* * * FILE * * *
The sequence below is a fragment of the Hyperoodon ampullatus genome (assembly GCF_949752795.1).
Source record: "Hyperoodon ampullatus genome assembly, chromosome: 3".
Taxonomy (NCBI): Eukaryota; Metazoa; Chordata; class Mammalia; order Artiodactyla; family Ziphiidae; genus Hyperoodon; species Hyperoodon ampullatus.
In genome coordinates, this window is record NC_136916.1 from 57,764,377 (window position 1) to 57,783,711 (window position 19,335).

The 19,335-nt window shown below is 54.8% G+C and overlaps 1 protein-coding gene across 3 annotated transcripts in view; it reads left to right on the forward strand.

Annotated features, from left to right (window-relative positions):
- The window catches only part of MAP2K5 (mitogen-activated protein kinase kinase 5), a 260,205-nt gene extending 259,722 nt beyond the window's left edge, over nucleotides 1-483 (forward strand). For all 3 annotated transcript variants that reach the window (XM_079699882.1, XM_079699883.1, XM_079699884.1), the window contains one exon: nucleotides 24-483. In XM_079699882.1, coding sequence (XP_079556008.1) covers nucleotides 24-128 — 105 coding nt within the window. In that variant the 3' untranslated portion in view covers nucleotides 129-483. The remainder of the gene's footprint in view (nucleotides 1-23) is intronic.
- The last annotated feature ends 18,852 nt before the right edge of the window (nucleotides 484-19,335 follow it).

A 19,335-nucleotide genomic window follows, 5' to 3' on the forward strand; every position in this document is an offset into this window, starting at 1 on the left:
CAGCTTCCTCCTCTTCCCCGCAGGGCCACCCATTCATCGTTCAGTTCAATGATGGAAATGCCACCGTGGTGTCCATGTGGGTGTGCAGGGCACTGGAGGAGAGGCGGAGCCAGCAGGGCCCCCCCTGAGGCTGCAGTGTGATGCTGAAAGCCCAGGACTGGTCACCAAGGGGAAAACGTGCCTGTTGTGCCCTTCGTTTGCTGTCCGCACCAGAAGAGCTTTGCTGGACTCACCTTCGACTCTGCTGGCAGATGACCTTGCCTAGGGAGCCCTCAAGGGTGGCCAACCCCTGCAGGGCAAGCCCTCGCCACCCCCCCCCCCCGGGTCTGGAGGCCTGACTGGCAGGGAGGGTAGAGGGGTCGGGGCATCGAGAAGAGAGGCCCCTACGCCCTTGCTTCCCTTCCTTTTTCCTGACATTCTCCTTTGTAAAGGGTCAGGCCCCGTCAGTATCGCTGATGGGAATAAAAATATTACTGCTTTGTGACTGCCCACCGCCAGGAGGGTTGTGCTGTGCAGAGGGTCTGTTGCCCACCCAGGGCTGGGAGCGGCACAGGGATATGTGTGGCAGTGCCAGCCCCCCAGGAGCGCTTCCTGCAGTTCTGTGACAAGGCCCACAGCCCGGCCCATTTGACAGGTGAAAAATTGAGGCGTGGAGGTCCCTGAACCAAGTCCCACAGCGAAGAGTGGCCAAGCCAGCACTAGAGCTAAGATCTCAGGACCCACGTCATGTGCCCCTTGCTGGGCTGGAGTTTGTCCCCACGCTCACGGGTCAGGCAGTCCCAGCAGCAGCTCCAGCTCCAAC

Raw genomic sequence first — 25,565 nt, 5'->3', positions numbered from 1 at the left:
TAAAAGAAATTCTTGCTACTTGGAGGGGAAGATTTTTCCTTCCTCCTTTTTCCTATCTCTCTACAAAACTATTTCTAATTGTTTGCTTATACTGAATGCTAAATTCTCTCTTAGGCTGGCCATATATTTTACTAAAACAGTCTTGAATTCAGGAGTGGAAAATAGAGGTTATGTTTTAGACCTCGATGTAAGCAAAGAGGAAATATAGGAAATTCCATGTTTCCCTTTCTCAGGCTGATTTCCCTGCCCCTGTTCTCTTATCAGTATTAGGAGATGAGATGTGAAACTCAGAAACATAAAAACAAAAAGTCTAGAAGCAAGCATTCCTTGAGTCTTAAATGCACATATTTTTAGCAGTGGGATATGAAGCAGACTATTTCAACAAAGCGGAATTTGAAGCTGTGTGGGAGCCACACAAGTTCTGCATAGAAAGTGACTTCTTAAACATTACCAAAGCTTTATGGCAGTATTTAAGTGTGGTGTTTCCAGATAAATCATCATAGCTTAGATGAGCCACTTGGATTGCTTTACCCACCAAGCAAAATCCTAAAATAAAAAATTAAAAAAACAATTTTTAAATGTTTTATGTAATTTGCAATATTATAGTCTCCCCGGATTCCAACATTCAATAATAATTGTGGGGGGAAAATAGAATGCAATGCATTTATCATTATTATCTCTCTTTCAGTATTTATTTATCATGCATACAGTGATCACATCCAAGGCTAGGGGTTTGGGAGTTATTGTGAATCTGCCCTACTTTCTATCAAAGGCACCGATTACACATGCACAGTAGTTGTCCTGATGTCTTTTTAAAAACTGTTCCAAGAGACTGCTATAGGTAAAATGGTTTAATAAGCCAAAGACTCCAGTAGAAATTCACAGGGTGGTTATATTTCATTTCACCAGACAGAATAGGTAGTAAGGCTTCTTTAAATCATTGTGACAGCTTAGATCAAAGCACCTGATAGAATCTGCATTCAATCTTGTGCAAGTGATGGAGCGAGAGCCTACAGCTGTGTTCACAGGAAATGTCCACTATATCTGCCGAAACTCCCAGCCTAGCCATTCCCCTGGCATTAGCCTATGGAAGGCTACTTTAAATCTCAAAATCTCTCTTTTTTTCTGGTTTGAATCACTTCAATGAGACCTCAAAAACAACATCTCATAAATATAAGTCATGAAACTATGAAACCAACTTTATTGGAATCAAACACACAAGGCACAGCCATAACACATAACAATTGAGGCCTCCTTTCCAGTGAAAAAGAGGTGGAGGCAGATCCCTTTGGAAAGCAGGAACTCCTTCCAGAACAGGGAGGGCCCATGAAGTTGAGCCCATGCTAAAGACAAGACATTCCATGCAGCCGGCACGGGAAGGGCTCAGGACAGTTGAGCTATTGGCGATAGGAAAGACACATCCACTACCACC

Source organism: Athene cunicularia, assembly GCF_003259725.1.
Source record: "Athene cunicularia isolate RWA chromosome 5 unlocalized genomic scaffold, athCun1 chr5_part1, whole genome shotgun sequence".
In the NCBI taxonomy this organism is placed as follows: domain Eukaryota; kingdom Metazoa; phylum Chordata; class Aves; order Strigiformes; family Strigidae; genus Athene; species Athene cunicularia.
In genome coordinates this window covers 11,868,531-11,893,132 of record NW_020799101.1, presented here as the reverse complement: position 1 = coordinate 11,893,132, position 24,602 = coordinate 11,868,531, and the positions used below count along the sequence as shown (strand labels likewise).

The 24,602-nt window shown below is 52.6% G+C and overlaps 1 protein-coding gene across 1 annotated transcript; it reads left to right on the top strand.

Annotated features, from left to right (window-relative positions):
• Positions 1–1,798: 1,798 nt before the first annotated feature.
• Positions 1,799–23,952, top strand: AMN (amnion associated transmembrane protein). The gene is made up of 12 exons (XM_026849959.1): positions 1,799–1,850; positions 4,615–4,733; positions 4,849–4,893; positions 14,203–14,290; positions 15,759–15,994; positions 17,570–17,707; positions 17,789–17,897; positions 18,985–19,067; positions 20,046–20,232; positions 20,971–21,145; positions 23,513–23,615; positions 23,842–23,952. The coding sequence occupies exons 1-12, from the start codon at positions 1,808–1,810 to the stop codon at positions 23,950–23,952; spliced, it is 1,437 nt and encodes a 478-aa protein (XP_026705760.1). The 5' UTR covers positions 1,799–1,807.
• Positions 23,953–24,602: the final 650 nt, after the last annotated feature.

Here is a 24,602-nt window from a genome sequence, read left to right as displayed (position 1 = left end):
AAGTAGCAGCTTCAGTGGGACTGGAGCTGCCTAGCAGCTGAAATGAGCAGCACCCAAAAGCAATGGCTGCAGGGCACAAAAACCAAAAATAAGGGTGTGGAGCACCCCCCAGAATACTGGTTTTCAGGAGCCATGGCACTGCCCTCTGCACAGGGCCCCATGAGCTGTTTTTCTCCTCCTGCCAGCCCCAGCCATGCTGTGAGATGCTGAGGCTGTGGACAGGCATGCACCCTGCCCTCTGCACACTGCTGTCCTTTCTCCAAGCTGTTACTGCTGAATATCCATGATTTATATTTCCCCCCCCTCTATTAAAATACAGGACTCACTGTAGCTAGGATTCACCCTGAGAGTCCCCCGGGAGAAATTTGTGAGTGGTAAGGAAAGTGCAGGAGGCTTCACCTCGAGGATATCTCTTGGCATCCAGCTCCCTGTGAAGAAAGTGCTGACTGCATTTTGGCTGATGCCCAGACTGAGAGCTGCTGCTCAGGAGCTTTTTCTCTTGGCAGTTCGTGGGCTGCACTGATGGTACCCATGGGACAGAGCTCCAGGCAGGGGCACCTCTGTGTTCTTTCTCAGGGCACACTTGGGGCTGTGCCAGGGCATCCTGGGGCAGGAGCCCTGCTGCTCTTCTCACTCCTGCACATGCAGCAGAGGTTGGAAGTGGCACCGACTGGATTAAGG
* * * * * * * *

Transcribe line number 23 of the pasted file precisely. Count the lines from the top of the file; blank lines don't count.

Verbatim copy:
AAGTAGCAGCTTCAGTGGGACTGGAGCTGCCTAGCAGCTGAAATGAGCAGCACCCAAAAGCAATGGCTGCAGGGCACAAAAACCAAAAATAAGGGTGTGGAGCACCCCCCAGAATACTGGTTTTCAGGAGCCATGGCACTGCCCTCTGCACAGGGCCCCATGAGCTGTTTTTCTCCTCCTGCCAGCCCCAGCCATGCTGTGAGATGCTGAGGCTGTGGACAGGCATGCACCCTGCCCTCTGCACACTGCTGTCCTTTCTCCAAGCTGTTACTGCTGAATATCCATGATTTATATTTCCCCCCCCTCTATTAAAATACAGGACTCACTGTAGCTAGGATTCACCCTGAGAGTCCCCCGGGAGAAATTTGTGAGTGGTAAGGAAAGTGCAGGAGGCTTCACCTCGAGGATATCTCTTGGCATCCAGCTCCCTGTGAAGAAAGTGCTGACTGCATTTTGGCTGATGCCCAGACTGAGAGCTGCTGCTCAGGAGCTTTTTCTCTTGGCAGTTCGTGGGCTGCACTGATGGTACCCATGGGACAGAGCTCCAGGCAGGGGCACCTCTGTGTTCTTTCTCAGGGCACACTTGGGGCTGTGCCAGGGCATCCTGGGGCAGGAGCCCTGCTGCTCTTCTCACTCCTGCACATGCAGCAGAGGTTGGAAGTGGCACCGACTGGATTAAGG